This Circuit, however, has held that "The rule does not ... require that the indictment describe each item subject to forfeiture. This can be done in a bill of particulars." United States v. Raimondo, 721 F.2d 476, 477 (4th Cir.), cert. denied, 469 U.S. 837, 105 S. Ct. 133, 83 L. Ed. 2d 74 (1984). It is sufficient that the "government's 'open file' policy provided [the defendant] with access to all information in the government's possession and with adequate notice of its intention to seek forfeiture." United States v. Amend, 791 F.2d 1120, 1125 (4th Cir. 1986), cert. denied, 479 U.S. 930, 107 S. Ct. 399, 93 L. Ed. 2d 353 (1986).
The rule of Amend defeats the appellant's argument. The government had an open file policy that provided Strissel with adequate notice of the items for which forfeiture was sought, but even common sense was sufficient to put Strissel on notice. Surveying the list of the items at issue, there is no way that Strissel did not know that forfeiture of these items would be sought. These items were not included in the indictment merely because the government did not know of these particular perks at the time of the grand jury hearing. Strissel had adequate notice under the general description in the indictment.
Before trial, the appellant moved for a change in venue, contending that he could not obtain a fair trial in Baltimore due to pretrial publicity. This motion was denied, and we find that this ruling was proper. There were some newspaper reports, indeed some front page stories, regarding Strissel and the Annapolis branch of HUD. However, most reports were in relatively small papers, not the Baltimore Sun, the leading Baltimore newspaper (the trial was held in Baltimore). Moreover, most of the pretrial publicity did not really concern the issues at trial. Much of the early publicity concerned improprieties by area contractors in performing HUD jobs. These stories did not paint Strissel in a bad light--in fact in one he is quoted trumpeting that these contractors were suspended from doing business with his agency. Many later stories and editorial cartoons were critical of Strissel, but largely focused on a different issue. It appears that Strissel was accused of abusing his vacation time allotment while running HUD in Annapolis. While this is critical of Strissel, it did not concern issues at trial. More importantly, there is no showing that the trial judge had any difficulty in impaneling an unbiased jury because of newspaper publicity. Hence, the district judge did not commit "manifest error" in refusing to grant a change in venue. Patton v. Yount, 467 U.S. 1025, 1032, 104 S. Ct. 2885, 2889, 81 L. Ed. 2d 847 (1984).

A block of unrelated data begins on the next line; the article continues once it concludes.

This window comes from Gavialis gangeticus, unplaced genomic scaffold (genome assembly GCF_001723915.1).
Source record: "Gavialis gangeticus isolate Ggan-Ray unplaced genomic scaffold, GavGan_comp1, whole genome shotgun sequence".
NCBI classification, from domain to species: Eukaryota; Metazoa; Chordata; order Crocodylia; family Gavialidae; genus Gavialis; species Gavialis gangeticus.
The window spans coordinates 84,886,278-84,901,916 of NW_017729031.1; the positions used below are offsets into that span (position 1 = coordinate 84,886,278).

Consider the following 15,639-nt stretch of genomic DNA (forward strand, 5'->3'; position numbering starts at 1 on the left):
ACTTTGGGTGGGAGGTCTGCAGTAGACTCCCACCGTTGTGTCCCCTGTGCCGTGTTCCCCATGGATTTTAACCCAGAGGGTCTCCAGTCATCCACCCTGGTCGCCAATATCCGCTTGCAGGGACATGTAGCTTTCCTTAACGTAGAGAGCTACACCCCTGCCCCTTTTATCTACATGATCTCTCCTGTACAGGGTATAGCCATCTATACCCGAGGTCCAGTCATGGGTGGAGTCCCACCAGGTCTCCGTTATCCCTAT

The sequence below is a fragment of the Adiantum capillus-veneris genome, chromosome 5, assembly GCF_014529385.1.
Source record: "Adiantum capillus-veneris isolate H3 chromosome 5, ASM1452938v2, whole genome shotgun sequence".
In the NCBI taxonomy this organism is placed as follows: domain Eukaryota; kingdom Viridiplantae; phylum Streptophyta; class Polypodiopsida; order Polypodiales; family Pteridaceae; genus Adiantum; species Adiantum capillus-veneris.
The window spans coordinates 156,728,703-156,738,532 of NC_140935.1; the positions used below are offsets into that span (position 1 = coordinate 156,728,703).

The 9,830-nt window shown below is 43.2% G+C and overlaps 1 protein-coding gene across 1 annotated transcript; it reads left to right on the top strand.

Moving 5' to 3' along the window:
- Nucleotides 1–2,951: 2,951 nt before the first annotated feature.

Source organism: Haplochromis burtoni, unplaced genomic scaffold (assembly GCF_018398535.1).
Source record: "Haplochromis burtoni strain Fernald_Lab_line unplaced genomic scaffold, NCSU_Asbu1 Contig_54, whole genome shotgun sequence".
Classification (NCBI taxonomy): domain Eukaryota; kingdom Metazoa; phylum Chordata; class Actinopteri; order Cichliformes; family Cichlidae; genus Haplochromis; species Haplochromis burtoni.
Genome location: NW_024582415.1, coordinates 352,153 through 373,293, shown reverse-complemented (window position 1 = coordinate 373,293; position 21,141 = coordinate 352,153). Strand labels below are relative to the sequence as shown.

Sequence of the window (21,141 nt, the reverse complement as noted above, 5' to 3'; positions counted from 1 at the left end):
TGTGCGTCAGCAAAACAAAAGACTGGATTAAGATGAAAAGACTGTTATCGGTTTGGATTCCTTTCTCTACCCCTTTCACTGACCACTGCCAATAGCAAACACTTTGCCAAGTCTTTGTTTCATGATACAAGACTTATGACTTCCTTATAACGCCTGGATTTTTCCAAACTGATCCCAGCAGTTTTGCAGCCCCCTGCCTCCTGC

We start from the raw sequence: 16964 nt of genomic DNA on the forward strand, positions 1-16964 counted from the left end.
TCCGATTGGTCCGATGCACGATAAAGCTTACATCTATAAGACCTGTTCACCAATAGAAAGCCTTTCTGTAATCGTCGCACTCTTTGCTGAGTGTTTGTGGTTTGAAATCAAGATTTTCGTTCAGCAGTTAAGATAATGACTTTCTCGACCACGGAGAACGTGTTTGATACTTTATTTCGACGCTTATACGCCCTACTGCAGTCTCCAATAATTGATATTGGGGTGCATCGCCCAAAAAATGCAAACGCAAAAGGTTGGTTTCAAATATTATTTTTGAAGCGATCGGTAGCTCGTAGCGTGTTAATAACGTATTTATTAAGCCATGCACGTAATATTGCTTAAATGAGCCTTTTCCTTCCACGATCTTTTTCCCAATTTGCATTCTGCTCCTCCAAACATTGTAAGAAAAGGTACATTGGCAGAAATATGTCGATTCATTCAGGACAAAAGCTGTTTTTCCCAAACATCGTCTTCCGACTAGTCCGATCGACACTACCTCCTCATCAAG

In the government's opening statement, the prosecutor said: "The concept of racketeering, I think, is a notion of organized crime, or Al Capone; but it's also fair to use this statute to address what the Defendant did...." The appellant argues that he was being compared to Al Capone, and so he should get a new "fair" trial. The appellant's contention misrepresents the point that was being made. The prosecutor did not say that Strissel was like Capone. The prosecutor was explaining that the RICO statute does not apply only to gangsters. Instead, it is designed to encompass any criminal activity that constitutes racketeering activity. A defendant need not be a mobster to forfeit assets. Accordingly, this comment was not prejudicial.
The judgment of the district court is hereby
The Advisory Committee's note states:
The admission of summaries of voluminous books, records, or documents offers the only practicable means of making their contents available to judge and jury. The rule recognizes this practice, with appropriate safeguards.
Conlin in turn was quoting Gordon v. United States, 438 F.2d 858, 876 (5th Cir. 1971)
Indeed, the Fifth Circuit's position in Gordon has changed. It no longer requires that all of the evidence supporting a summary chart or graph be admitted into evidence; instead, it only requires that the underlying evidence be admissible and available to the opponent so that a proper cross-examination may be had. See Hackett v. Housing Authority of San Antonio, 750 F.2d 1308, 1312 (5th Cir.), cert. denied, 474 U.S. 850, 106 S. Ct. 146, 88 L. Ed. 2d 121 (1985); Soden v. Freightliner Corp., 714 F.2d 498, 506 (5th Cir. 1983). Thus, the Fifth Circuit no longer requires that the underlying documentation be admitted into evidence